Possible teaching connections include Geography, History, Social Studies, Indigenous Studies, Civics, and Anthropology. 

A Toolkit for Raising the Attendance Rates of First Nations Students in BC – Draft (2020)

Source: FSNA BC

Focus: Secondary students

Summary: A Toolkit for Raising the Attendance Rates of First Nations Students in BC – Draft (2020) is intended to help First Nations and First Nations schools consider issues related to student attendance at school, including why attendance is an important issue, some of the reasons why students might not be in school, and what can be done to help.

The information will ideally be of interest to people who work with First Nations students who are enrolled in a variety of education settings – public schools, First Nations schools, First Nations adult education centres, and independent schools. It is hoped that the information will be helpful to school staff, community members who support students, First Nations Parents Clubs, and any other people who support First Nations students. 

OTF Teacher Resources – Web Resources!

Source: OTF/FEO

Focus: Secondary students

Summary: You will find valuable information about various organizations, with links to their websites and resources to help you plan your education and professional development.

New links to other resources will be added as they become available. We therefore invite you to visit this site often.

The OTF Teacher Resources – Web Resources tool is available to assist all teachers.

Stepping Stones – Music and Dance

Source: The Alberta Teachers’ Association

Focus: Secondary Students

Summary: First Nations, Métis and Inuit music and dance embody cultural identity. For example, “First Nations people had songs for grieving, for birth, for joy, for prayer, and for so many other significant ceremonies and events. No ceremony, feast, or event could function without the prayers, dances, and songs of the First Nations people. Singers, drummers, and ceremonial people are treated with respect and honour for their gift of song.”  The First Nations, Métis, and Inuit spirit and intent of music and dance is at the heart of music and dance.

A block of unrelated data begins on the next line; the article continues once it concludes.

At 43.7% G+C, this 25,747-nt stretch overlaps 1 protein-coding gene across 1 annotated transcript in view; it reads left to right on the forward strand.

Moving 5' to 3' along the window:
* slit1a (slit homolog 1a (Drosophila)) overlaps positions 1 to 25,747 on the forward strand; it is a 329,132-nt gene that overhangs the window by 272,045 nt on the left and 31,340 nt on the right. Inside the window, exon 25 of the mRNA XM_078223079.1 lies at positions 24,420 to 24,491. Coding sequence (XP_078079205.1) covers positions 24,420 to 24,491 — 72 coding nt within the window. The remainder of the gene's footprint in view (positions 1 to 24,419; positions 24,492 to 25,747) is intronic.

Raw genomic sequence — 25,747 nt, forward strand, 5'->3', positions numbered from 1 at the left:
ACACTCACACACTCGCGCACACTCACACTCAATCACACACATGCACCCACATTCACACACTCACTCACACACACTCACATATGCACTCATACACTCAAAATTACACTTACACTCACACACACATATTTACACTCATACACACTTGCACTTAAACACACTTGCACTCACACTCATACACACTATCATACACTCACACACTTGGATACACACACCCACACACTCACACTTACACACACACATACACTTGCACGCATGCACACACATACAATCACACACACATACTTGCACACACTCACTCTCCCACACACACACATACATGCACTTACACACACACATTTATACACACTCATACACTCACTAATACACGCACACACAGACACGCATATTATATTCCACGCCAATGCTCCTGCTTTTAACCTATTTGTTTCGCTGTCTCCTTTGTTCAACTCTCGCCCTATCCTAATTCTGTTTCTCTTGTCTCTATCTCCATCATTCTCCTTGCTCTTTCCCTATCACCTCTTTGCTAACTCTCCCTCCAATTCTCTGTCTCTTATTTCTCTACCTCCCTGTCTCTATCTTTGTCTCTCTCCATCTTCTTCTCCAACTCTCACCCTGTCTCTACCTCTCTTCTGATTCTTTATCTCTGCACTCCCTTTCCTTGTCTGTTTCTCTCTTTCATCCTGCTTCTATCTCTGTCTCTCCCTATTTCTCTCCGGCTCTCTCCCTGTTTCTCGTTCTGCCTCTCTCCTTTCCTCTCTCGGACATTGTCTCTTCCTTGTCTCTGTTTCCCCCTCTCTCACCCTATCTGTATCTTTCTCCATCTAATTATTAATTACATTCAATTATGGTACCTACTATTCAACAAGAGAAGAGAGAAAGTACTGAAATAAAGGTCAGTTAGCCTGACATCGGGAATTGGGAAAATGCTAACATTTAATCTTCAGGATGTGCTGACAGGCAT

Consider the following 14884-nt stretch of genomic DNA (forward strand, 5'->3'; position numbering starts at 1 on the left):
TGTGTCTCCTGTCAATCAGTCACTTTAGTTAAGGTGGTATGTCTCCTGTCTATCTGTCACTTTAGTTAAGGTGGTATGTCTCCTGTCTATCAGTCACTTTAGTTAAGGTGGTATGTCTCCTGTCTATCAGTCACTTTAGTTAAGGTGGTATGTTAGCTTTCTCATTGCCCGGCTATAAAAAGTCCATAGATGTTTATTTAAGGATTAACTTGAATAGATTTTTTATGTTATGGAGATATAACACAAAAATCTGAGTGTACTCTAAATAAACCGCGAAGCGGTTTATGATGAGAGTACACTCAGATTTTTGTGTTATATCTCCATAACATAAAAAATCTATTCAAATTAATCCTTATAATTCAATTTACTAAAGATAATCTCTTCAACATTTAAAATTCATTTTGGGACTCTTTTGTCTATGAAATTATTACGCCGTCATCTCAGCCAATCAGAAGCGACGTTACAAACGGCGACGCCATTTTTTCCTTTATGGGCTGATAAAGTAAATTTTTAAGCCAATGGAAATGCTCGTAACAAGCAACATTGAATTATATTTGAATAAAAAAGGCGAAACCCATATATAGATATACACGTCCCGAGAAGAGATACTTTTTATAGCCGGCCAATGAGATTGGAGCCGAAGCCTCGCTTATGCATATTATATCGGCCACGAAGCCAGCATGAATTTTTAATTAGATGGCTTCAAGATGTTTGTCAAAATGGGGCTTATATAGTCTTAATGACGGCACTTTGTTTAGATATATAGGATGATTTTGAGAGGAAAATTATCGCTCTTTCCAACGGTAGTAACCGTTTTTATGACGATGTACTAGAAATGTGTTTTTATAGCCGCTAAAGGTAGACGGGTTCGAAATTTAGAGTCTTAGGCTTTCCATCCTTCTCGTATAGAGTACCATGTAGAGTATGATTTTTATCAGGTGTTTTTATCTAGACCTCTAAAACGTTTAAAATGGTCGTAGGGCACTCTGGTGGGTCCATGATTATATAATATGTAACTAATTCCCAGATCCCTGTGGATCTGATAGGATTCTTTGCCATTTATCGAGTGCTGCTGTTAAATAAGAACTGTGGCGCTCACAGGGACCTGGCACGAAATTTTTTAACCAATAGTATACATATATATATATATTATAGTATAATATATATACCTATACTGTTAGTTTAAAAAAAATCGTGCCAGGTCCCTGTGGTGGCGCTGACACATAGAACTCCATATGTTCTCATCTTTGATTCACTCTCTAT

First Nations music and dance were outlawed by the Indian Act as a tool of forced assimilation and cultural destruction. As a result, First Nations, Métis, and Inuit music and dance went underground for many years. During the dark times of cultural persecution and banishment, the Métis jig remained, due to its European origins and Inuit forms of music and dance were marginalized.

The Indigenous Student Success Strategy Activity Book

Source: Saskatchewan Polytechnic

Focus: Secondary students

Summary: The Indigenous Student Success Strategy was developed to provide all Indigenous students with a student experience that incorporates Indigenous ways of learning and knowing into every aspect of your education. Our services include:

 • A summer transition program.

 • Access to Indigenous students’ centres.

 • Indigenous student advisors.

 • Financial support through a number of scholarships and bursaries.

 We also employ an Indigenous community liaison to raise awareness about Sask Polytech in Indigenous communities, both urban and rural.

Métis Memories of Residential Schools: A Testament of Strength to the Métis

Source: University of Calgary

Focus: Secondary students

Summary: This powerful educational resource was designed to acknowledge, highlight, and share Métis residential school survivor experiences in collaboration with respected Métis Elder Angie Crerar, Author Jude D. Daniels, Canadian artist Lewis Lavoie, Métis community, Rupertsland Institute, and Werklund School of Education.  Mural image inspired by Métis Artist Samantha Pratt.